Addition of Bio-Magic Angle Spinning (MAS) Probe to 900-Megahertz Nuclear Magnetic Resonance (NMR) Spectrometer at the William R. Wiley Environmental Molecular Sciences Laboratory (EMSL) Allows EMSL Users to Begin Studying the Structure of Proteins in the Solid State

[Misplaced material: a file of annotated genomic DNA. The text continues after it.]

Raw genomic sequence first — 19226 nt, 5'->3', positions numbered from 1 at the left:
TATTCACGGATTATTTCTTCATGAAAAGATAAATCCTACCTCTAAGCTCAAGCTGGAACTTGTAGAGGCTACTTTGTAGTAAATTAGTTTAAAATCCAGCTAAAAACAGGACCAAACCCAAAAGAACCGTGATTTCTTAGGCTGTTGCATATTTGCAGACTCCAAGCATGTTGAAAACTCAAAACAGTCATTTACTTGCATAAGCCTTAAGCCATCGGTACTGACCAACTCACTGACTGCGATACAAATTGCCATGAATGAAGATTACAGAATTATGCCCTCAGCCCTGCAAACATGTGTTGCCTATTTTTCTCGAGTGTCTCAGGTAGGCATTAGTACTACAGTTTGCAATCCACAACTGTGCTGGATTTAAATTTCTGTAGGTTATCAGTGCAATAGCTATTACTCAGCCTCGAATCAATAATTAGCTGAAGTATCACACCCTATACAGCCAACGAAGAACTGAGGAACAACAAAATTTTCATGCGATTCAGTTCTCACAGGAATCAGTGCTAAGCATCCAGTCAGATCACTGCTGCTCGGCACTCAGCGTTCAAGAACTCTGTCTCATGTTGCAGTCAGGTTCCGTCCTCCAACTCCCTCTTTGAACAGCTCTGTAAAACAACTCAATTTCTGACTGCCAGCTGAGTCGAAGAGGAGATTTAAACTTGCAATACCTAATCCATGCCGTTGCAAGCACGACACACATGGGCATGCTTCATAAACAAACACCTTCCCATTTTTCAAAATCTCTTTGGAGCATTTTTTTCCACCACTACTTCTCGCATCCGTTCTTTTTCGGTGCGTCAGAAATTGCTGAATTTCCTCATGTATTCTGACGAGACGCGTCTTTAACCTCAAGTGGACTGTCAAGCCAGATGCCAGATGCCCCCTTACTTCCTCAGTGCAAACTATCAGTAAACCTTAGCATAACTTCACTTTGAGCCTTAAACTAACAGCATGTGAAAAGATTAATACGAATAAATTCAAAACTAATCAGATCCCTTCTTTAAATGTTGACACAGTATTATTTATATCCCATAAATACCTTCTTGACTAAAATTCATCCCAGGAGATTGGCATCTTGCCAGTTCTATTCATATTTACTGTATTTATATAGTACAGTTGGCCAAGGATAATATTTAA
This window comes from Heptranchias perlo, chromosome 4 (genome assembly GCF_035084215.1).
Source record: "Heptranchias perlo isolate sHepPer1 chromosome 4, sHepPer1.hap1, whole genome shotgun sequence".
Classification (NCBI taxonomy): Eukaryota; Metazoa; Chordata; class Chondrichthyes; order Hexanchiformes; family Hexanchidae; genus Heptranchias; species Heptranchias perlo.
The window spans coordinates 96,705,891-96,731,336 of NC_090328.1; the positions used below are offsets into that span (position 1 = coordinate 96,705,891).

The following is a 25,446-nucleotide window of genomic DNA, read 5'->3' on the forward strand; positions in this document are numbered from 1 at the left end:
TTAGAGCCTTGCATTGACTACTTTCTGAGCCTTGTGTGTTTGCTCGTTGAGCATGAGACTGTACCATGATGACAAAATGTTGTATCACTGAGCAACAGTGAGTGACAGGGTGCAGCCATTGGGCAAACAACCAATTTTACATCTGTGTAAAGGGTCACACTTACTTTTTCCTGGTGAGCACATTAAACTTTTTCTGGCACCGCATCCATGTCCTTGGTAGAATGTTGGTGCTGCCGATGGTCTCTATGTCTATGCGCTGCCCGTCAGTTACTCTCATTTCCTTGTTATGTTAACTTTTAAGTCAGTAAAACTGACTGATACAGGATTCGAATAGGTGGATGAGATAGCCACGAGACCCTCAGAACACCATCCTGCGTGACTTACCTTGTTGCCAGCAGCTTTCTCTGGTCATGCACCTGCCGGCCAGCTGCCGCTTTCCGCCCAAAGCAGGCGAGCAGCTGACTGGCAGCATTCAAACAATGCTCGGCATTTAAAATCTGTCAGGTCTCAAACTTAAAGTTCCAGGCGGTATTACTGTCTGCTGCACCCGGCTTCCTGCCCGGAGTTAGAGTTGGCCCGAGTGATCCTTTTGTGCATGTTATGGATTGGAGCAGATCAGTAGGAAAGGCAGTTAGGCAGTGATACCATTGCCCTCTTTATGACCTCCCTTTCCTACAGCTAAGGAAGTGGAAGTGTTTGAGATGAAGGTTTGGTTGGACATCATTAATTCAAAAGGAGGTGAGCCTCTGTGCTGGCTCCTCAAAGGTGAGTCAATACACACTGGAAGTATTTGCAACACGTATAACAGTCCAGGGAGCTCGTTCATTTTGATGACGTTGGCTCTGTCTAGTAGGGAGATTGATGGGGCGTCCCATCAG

New EMSL capability advances the ability of the scientific community to determine the structures of membrane-bound proteins. One of the marquee capabilities at the William R. Wiley Environmental Molecular Sciences Laboratory (EMSL), a national scientific user facility located in Richland, Washington, is the 900 megahertz (MHz) nuclear magnetic resonance (NMR) spectrometer. A primary component of an NMR is the sample probe, which holds the sample, sends radiofrequency energy into the sample, and detects the signal emanating from the sample. A unique, Varian bio-magic angle spinning (MAS) probe recently has been coupled to the 900-MHz NMR at the EMSL and has helped EMSL users from the University of Illinois and PNNL begin to determine the structure of a small protein in the solid state. Chad Rienstra from the University of Illinois and Andrew Lipton from PNNL used the bio-MAS probe in EMSL’s 900 MHz NMR to obtain high resolution and spectacular spectra of microcrystalline GB1, a streptococcal protein. These spectra will help to address ambiguities encountered by Dr. Rienstra in similar experiments using a 750-MHz NMR system. Although a few lower-field, bio-MAS probe/NMR systems exist, the new bio-MAS probe/900-MHz NMR system at EMSL is a unique, one-of-a-kind system.